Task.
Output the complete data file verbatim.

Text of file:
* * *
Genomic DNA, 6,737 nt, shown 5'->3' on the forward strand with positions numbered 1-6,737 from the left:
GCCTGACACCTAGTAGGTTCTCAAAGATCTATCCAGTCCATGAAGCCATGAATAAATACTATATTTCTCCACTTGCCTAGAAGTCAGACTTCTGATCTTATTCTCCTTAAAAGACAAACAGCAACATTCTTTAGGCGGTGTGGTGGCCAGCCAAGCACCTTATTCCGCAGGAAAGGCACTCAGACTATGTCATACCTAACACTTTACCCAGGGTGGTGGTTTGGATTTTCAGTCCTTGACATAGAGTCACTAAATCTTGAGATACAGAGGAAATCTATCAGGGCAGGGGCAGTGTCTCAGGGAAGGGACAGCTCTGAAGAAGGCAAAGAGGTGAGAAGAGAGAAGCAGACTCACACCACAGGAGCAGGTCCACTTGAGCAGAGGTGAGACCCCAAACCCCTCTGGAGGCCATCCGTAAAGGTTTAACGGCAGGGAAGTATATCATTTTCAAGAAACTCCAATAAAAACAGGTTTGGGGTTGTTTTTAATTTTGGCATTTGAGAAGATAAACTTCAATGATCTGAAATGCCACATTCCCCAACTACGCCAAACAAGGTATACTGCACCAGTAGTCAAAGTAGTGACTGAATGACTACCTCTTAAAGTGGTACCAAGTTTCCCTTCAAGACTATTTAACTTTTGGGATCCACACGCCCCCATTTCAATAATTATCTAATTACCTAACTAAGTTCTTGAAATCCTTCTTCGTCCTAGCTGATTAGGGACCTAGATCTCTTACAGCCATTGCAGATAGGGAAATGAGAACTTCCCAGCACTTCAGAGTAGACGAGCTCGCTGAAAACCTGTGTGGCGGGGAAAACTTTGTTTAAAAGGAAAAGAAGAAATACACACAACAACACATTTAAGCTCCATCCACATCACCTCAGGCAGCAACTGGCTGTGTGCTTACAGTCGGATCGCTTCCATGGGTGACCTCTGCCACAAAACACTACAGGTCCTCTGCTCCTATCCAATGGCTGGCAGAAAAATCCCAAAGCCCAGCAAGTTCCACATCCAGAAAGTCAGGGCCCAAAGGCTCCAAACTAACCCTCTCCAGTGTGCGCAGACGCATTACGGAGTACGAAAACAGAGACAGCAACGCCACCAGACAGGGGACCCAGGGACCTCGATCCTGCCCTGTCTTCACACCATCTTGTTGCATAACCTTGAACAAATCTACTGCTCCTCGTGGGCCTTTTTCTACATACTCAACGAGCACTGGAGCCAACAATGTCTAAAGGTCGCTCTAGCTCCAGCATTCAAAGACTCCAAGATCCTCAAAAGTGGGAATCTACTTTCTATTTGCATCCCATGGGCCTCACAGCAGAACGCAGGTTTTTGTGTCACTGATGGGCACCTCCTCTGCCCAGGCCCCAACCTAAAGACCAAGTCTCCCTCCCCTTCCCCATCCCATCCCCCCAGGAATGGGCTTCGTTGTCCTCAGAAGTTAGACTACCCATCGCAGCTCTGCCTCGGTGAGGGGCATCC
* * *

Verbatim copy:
Genomic DNA, 6,737 nt, shown 5'->3' on the forward strand with positions numbered 1-6,737 from the left:
GCCTGACACCTAGTAGGTTCTCAAAGATCTATCCAGTCCATGAAGCCATGAATAAATACTATATTTCTCCACTTGCCTAGAAGTCAGACTTCTGATCTTATTCTCCTTAAAAGACAAACAGCAACATTCTTTAGGCGGTGTGGTGGCCAGCCAAGCACCTTATTCCGCAGGAAAGGCACTCAGACTATGTCATACCTAACACTTTACCCAGGGTGGTGGTTTGGATTTTCAGTCCTTGACATAGAGTCACTAAATCTTGAGATACAGAGGAAATCTATCAGGGCAGGGGCAGTGTCTCAGGGAAGGGACAGCTCTGAAGAAGGCAAAGAGGTGAGAAGAGAGAAGCAGACTCACACCACAGGAGCAGGTCCACTTGAGCAGAGGTGAGACCCCAAACCCCTCTGGAGGCCATCCGTAAAGGTTTAACGGCAGGGAAGTATATCATTTTCAAGAAACTCCAATAAAAACAGGTTTGGGGTTGTTTTTAATTTTGGCATTTGAGAAGATAAACTTCAATGATCTGAAATGCCACATTCCCCAACTACGCCAAACAAGGTATACTGCACCAGTAGTCAAAGTAGTGACTGAATGACTACCTCTTAAAGTGGTACCAAGTTTCCCTTCAAGACTATTTAACTTTTGGGATCCACACGCCCCCATTTCAATAATTATCTAATTACCTAACTAAGTTCTTGAAATCCTTCTTCGTCCTAGCTGATTAGGGACCTAGATCTCTTACAGCCATTGCAGATAGGGAAATGAGAACTTCCCAGCACTTCAGAGTAGACGAGCTCGCTGAAAACCTGTGTGGCGGGGAAAACTTTGTTTAAAAGGAAAAGAAGAAATACACACAACAACACATTTAAGCTCCATCCACATCACCTCAGGCAGCAACTGGCTGTGTGCTTACAGTCGGATCGCTTCCATGGGTGACCTCTGCCACAAAACACTACAGGTCCTCTGCTCCTATCCAATGGCTGGCAGAAAAATCCCAAAGCCCAGCAAGTTCCACATCCAGAAAGTCAGGGCCCAAAGGCTCCAAACTAACCCTCTCCAGTGTGCGCAGACGCATTACGGAGTACGAAAACAGAGACAGCAACGCCACCAGACAGGGGACCCAGGGACCTCGATCCTGCCCTGTCTTCACACCATCTTGTTGCATAACCTTGAACAAATCTACTGCTCCTCGTGGGCCTTTTTCTACATACTCAACGAGCACTGGAGCCAACAATGTCTAAAGGTCGCTCTAGCTCCAGCATTCAAAGACTCCAAGATCCTCAAAAGTGGGAATCTACTTTCTATTTGCATCCCATGGGCCTCACAGCAGAACGCAGGTTTTTGTGTCACTGATGGGCACCTCCTCTGCCCAGGCCCCAACCTAAAGACCAAGTCTCCCTCCCCTTCCCCATCCCATCCCCCCAGGAATGGGCTTCGTTGTCCTCAGAAGTTAGACTACCCATCGCAGCTCTGCCTCGGTGAGGGGCATCC